In my “new career” after CLA, I’m enjoying working for a variety of ag and food companies—many in the ag tech space, helping them sort through regulatory compliance challenges. I am also honored to serve as an advisor to Farm Journal and Farm Journal Foundation, helping with two significant USDA-related initiatives: (1) advancing the deployment of the garden at the USDA headquarters into a more targeted outreach tool for many of the 20+ million visitors to the National Mall every year, and (2) helping the Natural Resources Conservation Service (NRCS) expand the reach of conservation programs—to take conservation farming to the next level for American farmers. And some of my work focuses on helping farmer interests in the advancement of biofuels markets.
Larry Ebner: What are the key agribusiness-related issues currently on federal and state legislators’ and regulators’ radar screens?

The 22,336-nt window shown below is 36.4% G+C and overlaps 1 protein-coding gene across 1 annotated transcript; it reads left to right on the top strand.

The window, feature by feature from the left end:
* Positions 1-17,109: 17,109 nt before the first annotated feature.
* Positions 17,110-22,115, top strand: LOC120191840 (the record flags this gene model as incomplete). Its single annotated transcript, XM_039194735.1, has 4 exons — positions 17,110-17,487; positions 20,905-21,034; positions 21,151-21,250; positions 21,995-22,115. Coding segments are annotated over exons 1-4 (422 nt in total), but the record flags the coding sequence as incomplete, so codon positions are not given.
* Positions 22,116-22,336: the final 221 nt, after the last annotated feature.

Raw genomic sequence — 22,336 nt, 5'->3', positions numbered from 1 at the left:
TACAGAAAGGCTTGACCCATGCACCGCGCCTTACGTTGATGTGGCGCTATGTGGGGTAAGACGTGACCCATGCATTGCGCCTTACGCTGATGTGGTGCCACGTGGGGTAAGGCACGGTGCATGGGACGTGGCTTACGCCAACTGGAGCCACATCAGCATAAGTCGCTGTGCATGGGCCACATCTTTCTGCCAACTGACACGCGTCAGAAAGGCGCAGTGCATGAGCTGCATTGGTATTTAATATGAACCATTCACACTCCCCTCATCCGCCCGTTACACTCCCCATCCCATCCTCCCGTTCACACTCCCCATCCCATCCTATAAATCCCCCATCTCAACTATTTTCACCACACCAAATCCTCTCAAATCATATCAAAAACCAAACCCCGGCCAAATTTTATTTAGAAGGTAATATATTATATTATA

Jay Vroom: TRADE, Larry. Almost nothing comes close to the sweeping impacts of US trade policy on agribusiness in its current iteration. Of course, we all know that the “trade wars” are a burden on the value of commodities that farmers grow—and that the depressed farm income hits all in the agribusiness community. But many inputs that farmers use come from places (mainly China) where new tariff charges apply—all this is quite disruptive to planned 2019 and 2020 business. Congressional approval of the new North American trade pact—the “USMCA”—is critically important right now.
Likewise, the European “precautionary principle” is resulting in many pesticides failing new EU cutoff criteria—and then subsequent removal from use by EU farmers and eventual loss of import tolerances for those same products on or in farm products imported into the EU. This is shaping up to potentially be the largest non-tariff trade barrier in history. Farm trade interests and governments of exporting nations are pushing back, but it’s hard to see any immediate or easy outcomes.